This summer, Wyndmoor residents have found themselves head-to-head with the Springfield Soccer Club, grappling over the future use of Willow Grove Avenue’s Wyndhill Park.
While neighbors want to keep their park a quiet green, SSC hopes to turn it into an athletic field.
The conflict has incited intense discussion and insistent protest from locals as they seek to preserve their community space.
SSC vice president Steven Griet wrote in an April 30 letter that Bysher Field, where the club currently practices, has suffered from overuse. The club shares the field with groups from St. Genevieve’s School.
With over 300 members, the SSC teams operate on a tight schedule, and the park requires paid maintenance at the end of each season.
Bysher Field also lacks lighting. Though the soccer season typically runs through the late autumn, early sunsets cut play short each year.
So converting Wyndhill Park to a field would relieve stress on Bysher Park. It would allow the soccer teams to finish their seasons for the first time.
The change wouldn’t necessarily benefit everyone, though. In mid-May, Township Manager Donald Berger sent letters to 34 neighbors of Wyndhill Park. He requested comments on the project, and the three responses varied from affirmation to vehement opposition.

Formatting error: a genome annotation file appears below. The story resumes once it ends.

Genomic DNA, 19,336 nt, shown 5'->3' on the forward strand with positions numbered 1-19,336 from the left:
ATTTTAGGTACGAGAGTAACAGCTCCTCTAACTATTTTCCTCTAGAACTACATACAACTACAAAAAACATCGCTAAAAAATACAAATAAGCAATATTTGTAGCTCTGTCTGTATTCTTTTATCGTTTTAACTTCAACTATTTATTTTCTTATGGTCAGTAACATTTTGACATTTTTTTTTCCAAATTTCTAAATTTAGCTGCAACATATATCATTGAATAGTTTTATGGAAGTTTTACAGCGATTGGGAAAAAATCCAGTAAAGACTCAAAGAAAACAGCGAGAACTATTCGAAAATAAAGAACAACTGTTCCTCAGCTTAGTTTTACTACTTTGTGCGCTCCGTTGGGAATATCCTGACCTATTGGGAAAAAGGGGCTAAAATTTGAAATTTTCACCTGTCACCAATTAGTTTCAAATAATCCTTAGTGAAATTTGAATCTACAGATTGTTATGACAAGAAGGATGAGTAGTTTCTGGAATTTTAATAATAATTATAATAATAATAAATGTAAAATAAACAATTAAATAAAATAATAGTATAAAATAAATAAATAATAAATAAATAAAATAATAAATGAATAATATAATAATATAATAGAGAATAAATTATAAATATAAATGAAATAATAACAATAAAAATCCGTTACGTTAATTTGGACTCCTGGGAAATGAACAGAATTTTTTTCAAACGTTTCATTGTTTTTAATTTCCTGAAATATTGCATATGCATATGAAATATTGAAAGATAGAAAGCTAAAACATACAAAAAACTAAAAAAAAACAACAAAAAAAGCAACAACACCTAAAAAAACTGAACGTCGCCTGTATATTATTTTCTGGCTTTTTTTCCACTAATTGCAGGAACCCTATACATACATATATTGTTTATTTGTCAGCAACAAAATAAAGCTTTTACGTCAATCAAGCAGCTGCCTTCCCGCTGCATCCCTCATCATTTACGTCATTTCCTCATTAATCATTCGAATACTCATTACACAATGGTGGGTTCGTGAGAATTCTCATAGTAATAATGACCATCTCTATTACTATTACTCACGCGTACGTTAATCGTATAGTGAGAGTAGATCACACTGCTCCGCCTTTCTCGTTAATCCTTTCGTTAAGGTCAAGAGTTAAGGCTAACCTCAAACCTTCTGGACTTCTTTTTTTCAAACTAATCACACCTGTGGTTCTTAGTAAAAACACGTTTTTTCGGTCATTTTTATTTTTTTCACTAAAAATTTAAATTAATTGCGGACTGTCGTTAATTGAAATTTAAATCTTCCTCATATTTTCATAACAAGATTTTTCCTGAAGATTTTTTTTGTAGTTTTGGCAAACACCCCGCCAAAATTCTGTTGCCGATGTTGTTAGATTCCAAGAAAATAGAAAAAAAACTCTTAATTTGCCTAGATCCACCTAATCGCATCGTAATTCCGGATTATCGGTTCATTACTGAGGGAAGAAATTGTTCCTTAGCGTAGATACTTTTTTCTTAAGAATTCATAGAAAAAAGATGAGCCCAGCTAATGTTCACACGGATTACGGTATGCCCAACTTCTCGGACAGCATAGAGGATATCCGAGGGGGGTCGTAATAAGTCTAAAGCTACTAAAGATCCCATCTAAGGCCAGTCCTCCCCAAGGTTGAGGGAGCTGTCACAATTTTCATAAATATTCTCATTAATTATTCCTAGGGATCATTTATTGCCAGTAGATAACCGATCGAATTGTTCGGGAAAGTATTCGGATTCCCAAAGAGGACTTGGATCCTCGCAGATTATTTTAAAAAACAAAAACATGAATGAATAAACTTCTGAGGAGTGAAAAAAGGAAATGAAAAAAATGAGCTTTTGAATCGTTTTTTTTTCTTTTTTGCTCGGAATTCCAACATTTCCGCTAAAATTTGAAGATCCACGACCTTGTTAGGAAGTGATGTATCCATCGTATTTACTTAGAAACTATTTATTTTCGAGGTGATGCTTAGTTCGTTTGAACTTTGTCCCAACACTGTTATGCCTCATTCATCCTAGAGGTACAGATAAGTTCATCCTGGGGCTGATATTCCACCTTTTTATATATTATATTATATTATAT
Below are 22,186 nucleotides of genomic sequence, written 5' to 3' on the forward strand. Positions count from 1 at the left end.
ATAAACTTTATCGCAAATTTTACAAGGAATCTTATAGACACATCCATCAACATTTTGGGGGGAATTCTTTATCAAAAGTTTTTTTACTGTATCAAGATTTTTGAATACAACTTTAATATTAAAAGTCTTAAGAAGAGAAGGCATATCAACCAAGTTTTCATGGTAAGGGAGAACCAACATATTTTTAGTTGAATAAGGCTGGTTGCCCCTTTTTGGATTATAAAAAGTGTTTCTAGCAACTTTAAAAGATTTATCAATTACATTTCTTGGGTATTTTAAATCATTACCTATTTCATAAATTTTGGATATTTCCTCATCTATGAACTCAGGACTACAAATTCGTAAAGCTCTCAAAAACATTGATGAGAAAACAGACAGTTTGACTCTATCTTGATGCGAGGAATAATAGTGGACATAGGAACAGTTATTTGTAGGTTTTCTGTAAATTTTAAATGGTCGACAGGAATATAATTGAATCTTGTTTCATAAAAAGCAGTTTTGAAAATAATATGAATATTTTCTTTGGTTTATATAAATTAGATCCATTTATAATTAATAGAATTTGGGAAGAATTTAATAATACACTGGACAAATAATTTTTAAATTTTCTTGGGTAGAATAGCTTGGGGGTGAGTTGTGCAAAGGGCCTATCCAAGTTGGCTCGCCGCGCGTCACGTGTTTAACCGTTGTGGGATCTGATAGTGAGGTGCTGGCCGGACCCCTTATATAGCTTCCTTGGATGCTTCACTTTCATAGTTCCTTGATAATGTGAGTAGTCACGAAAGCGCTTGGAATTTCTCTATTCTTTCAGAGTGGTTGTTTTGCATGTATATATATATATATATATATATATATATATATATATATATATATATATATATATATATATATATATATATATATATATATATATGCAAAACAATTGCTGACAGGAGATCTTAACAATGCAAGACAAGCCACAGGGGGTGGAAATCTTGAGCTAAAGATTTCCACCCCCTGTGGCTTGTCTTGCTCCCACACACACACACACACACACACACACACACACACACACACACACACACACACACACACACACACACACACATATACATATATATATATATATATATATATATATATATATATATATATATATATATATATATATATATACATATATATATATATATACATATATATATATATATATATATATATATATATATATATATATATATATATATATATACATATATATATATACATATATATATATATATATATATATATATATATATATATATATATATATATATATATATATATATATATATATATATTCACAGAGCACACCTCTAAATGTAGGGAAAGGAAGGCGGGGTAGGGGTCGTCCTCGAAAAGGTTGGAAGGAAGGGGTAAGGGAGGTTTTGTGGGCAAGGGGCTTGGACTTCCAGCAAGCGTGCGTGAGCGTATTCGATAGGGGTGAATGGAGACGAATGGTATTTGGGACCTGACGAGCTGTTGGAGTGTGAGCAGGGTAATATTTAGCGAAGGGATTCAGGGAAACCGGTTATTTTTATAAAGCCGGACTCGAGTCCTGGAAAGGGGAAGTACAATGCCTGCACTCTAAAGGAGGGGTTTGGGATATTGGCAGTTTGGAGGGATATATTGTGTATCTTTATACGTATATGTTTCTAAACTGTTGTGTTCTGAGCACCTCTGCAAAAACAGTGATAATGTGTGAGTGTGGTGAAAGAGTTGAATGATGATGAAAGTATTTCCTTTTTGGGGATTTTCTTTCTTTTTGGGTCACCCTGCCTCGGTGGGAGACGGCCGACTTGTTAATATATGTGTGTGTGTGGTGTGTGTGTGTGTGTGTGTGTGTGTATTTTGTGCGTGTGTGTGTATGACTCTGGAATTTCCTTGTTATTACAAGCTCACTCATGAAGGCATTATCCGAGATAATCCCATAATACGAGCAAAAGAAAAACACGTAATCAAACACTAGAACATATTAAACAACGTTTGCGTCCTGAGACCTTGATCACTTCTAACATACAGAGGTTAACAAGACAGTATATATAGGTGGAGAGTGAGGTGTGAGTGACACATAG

At an Aug. 4 meeting, two neighbors delivered presentations detailing their objections to the project. Both pointed out that the project would violate zoning regulations: The field is located in a Zone A district, where the Township Code doesn’t specifically permit recreational facilities.
But the code doesn’t expressly prohibit them, either. According to Jeffrey Harbison, Board of Commissioners president and Ward 2 commissioner, the township doesn’t see the zoning concerns as relevant.
In addition to zoning issues, though, the neighbors also cited concerns of noise, safety, adequate parking and environmental damage, among others. The area around Wyndhill Park already suffers from a dearth of parking spaces, so the families arriving for soccer practices would exceed the area’s capacity.
At the August meeting, Wyndmoor resident Donald Lewis presented a petition signed by 130 local taxpayers. He proposed that SSC look elsewhere for a playing surface.
Right now, they may do just that: A committee was formed to discuss other possible fields for SSC.
“One of the main disconnects at the meeting was that the township staff felt that this was the only option, while the neighbors were saying that other sites would be better,” Harbison explained during a phone interview.
The committee meeting on Aug. 31 will deal with those issues, bringing neighbors up-to-speed on the situation and beginning to resolve the debate.
The Board of Commissioners will meet on Sept. 12. Until then, the Wyndhill Park project will not move forward.
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